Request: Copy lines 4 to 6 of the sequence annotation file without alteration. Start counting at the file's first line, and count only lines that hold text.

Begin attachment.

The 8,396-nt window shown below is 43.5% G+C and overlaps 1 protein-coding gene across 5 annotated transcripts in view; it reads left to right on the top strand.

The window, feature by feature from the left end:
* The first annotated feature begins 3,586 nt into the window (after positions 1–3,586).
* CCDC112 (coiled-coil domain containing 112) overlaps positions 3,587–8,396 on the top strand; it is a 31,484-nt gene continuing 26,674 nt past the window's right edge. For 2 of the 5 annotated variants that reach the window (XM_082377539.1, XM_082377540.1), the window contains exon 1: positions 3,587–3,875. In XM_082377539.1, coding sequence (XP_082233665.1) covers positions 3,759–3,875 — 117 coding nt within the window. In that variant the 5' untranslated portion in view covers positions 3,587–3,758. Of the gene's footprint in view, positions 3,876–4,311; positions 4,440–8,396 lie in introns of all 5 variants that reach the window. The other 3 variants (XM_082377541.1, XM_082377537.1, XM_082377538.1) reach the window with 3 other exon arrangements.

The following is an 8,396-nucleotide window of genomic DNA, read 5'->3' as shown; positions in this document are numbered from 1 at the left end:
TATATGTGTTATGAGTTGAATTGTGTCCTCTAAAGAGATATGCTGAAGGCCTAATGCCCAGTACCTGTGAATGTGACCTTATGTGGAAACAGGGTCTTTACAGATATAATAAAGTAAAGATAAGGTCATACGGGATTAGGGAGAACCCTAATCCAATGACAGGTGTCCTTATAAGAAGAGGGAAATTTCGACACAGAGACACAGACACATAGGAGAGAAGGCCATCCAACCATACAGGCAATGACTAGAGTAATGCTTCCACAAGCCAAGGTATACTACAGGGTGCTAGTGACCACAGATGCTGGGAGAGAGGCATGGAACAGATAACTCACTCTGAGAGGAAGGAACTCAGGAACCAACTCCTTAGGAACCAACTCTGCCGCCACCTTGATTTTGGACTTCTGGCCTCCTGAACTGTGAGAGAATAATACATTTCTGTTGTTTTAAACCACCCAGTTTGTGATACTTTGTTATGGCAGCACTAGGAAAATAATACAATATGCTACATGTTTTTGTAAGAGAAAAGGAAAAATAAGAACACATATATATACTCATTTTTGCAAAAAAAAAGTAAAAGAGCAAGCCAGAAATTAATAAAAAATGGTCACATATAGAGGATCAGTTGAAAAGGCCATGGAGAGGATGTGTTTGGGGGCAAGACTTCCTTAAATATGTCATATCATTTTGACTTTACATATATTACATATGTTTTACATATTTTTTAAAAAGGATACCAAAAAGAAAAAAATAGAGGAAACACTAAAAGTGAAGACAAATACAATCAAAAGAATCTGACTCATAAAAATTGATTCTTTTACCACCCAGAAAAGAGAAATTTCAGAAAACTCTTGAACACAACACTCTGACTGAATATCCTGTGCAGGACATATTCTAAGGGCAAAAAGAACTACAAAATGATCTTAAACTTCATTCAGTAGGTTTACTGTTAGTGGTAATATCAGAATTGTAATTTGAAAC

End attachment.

* CCDC112 (coiled-coil domain containing 112) overlaps positions 3,587–8,396 on the top strand; it is a 31,484-nt gene continuing 26,674 nt past the window's right edge. For 2 of the 5 annotated variants that reach the window (XM_082377539.1, XM_082377540.1), the window contains exon 1: positions 3,587–3,875. In XM_082377539.1, coding sequence (XP_082233665.1) covers positions 3,759–3,875 — 117 coding nt within the window. In that variant the 5' untranslated portion in view covers positions 3,587–3,758. Of the gene's footprint in view, positions 3,876–4,311; positions 4,440–8,396 lie in introns of all 5 variants that reach the window. The other 3 variants (XM_082377541.1, XM_082377537.1, XM_082377538.1) reach the window with 3 other exon arrangements.

The following is an 8,396-nucleotide window of genomic DNA, read 5'->3' as shown; positions in this document are numbered from 1 at the left end:
TATATGTGTTATGAGTTGAATTGTGTCCTCTAAAGAGATATGCTGAAGGCCTAATGCCCAGTACCTGTGAATGTGACCTTATGTGGAAACAGGGTCTTTACAGATATAATAAAGTAAAGATAAGGTCATACGGGATTAGGGAGAACCCTAATCCAATGACAGGTGTCCTTATAAGAAGAGGGAAATTTCGACACAGAGACACAGACACATAGGAGAGAAGGCCATCCAACCATACAGGCAATGACTAGAGTAATGCTTCCACAAGCCAAGGTATACTACAGGGTGCTAGTGACCACAGATGCTGGGAGAGAGGCATGGAACAGATAACTCACTCTGAGAGGAAGGAACTCAGGAACCAACTCCTTAGGAACCAACTCTGCCGCCACCTTGATTTTGGACTTCTGGCCTCCTGAACTGTGAGAGAATAATACATTTCTGTTGTTTTAAACCACCCAGTTTGTGATACTTTGTTATGGCAGCACTAGGAAAATAATACAATATGCTACATGTTTTTGTAAGAGAAAAGGAAAAATAAGAACACATATATATACTCATTTTTGCAAAAAAAAAGTAAAAGAGCAAGCCAGAAATTAATAAAAAATGGTCACATATAGAGGATCAGTTGAAAAGGCCATGGAGAGGATGTGTTTGGGGGCAAGACTTCCTTAAATATGTCATATCATTTTGACTTTACATATATTACATATGTTTTACATATTTTTTAAAAAGGATACCAAAAAGAAAAAAATAGAGGAAACACTAAAAGTGAAGACAAATACAATCAAAAGAATCTGACTCATAAAAATTGATTCTTTTACCACCCAGAAAAGAGAAATTTCAGAAAACTCTTGAACACAACACTCTGACTGAATATCCTGTGCAGGACATATTCTAAGGGCAAAAAGAACTACAAAATGATCTTAAACTTCATTCAGTAGGTTTACTGTTAGTGGTAATATCAGAATTGTAATTTGAAAC